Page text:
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Wonder Hardcover – February 14, 2012
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Top Customer Reviews
The sheer truth of Auggie's journey is what meant the most to me. There are so many small moments that struck me to the core - e.g. Auggie's feelings about Halloween, the way Auggie has an easier time when his classmates understand that there's more to him than his face, Auggie's struggle to move past his need for coddling, even the food that Auggie eats. The most emotional moment for me came toward the end of the book when Auggie's father tells him that he loves the way Auggie looks, because that it exactly how my husband and I feel about our son.
I wish that everyone would read this book, because it will help them understand the humanity of my son and everyone like him.
Auggie is a fifth grader. His face is so badly deformed, he spends much of his preschool years hiding under a toy astronaut helmet. When he starts attending school for the first time, he makes enemies and friends, enduring the worst kind of taunts and enjoying the best kinds of friendships.
WONDER is Auggie's story, but it's also ours. WONDER captures the dual nature of childhood, both how cruel and how tender we can be with one another. It's about the wounds we inflict and the scars we carry, all the things that teach us to do things differently the next time.
WONDER is the kind of story made for curling up and sharing, for talking and connecting. WONDER is worth talking about.
The most important character is August Pullman, a child with severe facial deformities. He has been home-schooled, but now that he's ready for middle school (5th grade in this book), his parents encourage him to try a private school.
Auggie is not too enthused, but he goes along for a "look-see" visit. The counselor and principal have set up some student guides that they can count on to make Auggie feel at home. The visit goes fairly well, and Auggie begins his journey.
He quickly finds out the importance of where you sit at lunch (table = social status). When no one else will sit with him, Summer walks over. They become friends by talking to one another. Summer thinks Auggie is funny. She sees more in him than a face.
Palacio gives us the full gamut of middle schoolers, from the "plague" if you touch the wrong person to the excitement over class projects. The lesson here is kindness. Why not choose kindness when you can?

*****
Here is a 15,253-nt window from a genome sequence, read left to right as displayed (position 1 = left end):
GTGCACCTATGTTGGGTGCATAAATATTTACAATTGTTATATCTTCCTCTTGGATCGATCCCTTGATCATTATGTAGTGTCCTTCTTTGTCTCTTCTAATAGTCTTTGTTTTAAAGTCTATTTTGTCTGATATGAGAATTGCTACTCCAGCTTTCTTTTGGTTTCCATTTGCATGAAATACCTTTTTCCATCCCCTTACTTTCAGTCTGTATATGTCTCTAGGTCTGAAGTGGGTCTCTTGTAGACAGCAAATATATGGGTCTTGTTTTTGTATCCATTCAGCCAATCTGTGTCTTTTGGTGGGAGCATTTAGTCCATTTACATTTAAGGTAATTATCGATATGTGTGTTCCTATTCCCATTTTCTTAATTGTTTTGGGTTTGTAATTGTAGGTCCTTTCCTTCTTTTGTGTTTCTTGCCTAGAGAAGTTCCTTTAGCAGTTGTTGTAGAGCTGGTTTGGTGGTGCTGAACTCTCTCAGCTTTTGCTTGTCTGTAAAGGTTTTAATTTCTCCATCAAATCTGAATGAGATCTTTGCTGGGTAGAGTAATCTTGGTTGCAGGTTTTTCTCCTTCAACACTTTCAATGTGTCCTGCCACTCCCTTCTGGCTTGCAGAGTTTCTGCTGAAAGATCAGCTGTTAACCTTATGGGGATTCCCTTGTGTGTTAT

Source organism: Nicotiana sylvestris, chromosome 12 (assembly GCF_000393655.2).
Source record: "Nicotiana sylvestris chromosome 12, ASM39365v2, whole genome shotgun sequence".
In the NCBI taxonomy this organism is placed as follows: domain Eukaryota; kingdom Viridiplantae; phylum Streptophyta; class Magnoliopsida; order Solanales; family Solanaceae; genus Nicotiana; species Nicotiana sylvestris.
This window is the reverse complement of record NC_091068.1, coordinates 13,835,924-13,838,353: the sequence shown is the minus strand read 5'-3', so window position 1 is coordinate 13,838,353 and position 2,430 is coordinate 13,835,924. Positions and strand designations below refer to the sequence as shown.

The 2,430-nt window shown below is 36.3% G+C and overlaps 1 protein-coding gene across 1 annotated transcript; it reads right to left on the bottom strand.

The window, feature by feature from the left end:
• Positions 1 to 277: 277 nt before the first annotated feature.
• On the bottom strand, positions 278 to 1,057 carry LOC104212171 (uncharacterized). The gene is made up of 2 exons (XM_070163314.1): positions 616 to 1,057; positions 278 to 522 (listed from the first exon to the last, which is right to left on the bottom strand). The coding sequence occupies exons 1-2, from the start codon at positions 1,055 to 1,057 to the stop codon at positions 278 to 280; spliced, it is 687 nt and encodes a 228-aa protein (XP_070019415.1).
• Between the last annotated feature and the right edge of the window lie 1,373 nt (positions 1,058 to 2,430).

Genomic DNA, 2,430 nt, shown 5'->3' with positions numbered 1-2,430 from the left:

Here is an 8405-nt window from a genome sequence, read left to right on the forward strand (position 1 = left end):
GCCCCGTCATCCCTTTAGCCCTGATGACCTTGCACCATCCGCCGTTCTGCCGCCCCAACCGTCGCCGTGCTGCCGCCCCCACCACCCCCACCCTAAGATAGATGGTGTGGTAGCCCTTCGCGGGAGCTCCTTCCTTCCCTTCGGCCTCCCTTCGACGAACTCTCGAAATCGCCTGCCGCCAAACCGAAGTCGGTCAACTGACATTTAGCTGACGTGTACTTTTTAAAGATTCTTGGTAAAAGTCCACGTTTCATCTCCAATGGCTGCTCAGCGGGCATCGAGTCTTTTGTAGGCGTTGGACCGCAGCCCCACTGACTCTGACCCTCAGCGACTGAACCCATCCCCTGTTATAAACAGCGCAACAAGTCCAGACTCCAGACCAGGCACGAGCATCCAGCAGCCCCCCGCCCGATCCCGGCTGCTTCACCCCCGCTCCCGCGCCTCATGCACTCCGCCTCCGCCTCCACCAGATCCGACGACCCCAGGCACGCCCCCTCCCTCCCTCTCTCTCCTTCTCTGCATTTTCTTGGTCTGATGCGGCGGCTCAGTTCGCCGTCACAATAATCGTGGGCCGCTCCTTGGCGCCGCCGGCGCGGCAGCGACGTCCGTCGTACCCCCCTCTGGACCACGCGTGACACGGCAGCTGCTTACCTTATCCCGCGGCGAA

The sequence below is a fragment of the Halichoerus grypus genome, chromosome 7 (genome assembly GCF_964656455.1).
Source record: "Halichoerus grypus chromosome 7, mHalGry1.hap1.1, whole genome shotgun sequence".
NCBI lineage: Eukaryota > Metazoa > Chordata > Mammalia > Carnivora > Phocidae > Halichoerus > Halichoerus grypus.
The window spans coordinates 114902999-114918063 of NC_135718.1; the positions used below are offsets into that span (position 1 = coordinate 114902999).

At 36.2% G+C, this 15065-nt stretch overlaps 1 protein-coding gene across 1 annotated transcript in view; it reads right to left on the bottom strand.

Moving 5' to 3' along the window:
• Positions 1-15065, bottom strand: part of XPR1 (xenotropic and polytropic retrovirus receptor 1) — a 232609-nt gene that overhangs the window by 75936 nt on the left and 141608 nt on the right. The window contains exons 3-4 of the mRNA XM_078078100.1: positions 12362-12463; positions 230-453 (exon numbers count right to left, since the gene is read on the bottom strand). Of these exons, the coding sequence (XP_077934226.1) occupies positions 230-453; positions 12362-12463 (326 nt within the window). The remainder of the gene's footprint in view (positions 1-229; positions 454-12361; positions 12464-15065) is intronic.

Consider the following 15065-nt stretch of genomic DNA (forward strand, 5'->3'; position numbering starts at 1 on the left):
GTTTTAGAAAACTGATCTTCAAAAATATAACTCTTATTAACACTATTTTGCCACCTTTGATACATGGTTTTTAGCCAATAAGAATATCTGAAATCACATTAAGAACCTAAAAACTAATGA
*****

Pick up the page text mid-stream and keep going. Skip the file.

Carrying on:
I like it that Palacio also gives Auggie's older sister, Via, a voice. She has been pushed into the background due to Auggie's various needs and operations. In high school, maybe no one will even care that her brother is Auggie?
Children can learn to get along and to quit bullying. As more and more kids are mainstreamed, it is important for these issues to be talked about. From wheelchairs to feeding tubes to kids with autism--no one should be made afraid at school.
As we watch him and his classmates grow it is gratifying that none of them are as cruel and heartless as we all know modern children can be. You will tear up and stand up and cheer as you follow along with the life of August, his friends, his sister, her friends and how everyone is affected by what happens in August's life. Yes, everyone deserves a standing ovation, at least once in their lives
Most Recent Customer Reviews
This was an incredibly powerful story. I enjoyed the shifts from character to character as they each shared their point of view. An easy read, but extremely engaging.Published 5 hours ago by Amazon Customer
One of the best books I've ever read. A must read for all teachers!Published 5 hours ago by Crystal
My son, who is not a reader, has found this very easy to follow. I love the book I think well written.Published 8 hours ago by juanita southerland
My son recommended this book to me and I am so thankful he did. I could not put it down. The story made me laugh and cry; angry and happy. I loved reading every page. Read morePublished 2 days ago by Ms. Kat
Had to read it for school… Not gonna lie I like it but it wasn't the best I say read it for yourselfPublished 2 days ago